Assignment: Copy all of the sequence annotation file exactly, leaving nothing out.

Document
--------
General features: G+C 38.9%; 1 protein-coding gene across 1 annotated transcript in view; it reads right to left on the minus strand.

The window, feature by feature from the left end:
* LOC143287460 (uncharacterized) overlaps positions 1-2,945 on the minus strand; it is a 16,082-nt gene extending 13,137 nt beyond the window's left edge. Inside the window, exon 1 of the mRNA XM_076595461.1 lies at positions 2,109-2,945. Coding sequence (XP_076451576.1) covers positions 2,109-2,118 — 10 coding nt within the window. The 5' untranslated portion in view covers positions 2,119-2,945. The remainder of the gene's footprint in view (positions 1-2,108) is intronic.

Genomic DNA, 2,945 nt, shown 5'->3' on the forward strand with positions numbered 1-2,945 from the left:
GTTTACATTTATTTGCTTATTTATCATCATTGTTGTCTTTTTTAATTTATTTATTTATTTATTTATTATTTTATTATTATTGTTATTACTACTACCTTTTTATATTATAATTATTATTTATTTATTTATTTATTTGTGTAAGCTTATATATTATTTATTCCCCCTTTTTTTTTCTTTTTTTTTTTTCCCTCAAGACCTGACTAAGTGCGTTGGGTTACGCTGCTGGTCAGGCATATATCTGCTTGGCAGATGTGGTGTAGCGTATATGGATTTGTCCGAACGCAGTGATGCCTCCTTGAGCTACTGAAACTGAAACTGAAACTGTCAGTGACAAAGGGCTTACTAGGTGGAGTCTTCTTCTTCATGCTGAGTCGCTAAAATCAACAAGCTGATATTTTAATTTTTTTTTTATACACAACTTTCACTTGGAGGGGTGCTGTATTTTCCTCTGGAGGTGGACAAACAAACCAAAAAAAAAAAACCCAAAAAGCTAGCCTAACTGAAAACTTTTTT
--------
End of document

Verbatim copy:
General features: G+C 38.9%; 1 protein-coding gene across 1 annotated transcript in view; it reads right to left on the minus strand.

The window, feature by feature from the left end:
* LOC143287460 (uncharacterized) overlaps positions 1-2,945 on the minus strand; it is a 16,082-nt gene extending 13,137 nt beyond the window's left edge. Inside the window, exon 1 of the mRNA XM_076595461.1 lies at positions 2,109-2,945. Coding sequence (XP_076451576.1) covers positions 2,109-2,118 — 10 coding nt within the window. The 5' untranslated portion in view covers positions 2,119-2,945. The remainder of the gene's footprint in view (positions 1-2,108) is intronic.

Genomic DNA, 2,945 nt, shown 5'->3' on the forward strand with positions numbered 1-2,945 from the left:
GTTTACATTTATTTGCTTATTTATCATCATTGTTGTCTTTTTTAATTTATTTATTTATTTATTTATTATTTTATTATTATTGTTATTACTACTACCTTTTTATATTATAATTATTATTTATTTATTTATTTATTTGTGTAAGCTTATATATTATTTATTCCCCCTTTTTTTTTCTTTTTTTTTTTTCCCTCAAGACCTGACTAAGTGCGTTGGGTTACGCTGCTGGTCAGGCATATATCTGCTTGGCAGATGTGGTGTAGCGTATATGGATTTGTCCGAACGCAGTGATGCCTCCTTGAGCTACTGAAACTGAAACTGAAACTGTCAGTGACAAAGGGCTTACTAGGTGGAGTCTTCTTCTTCATGCTGAGTCGCTAAAATCAACAAGCTGATATTTTAATTTTTTTTTTATACACAACTTTCACTTGGAGGGGTGCTGTATTTTCCTCTGGAGGTGGACAAACAAACCAAAAAAAAAAAACCCAAAAAGCTAGCCTAACTGAAAACTTTTTT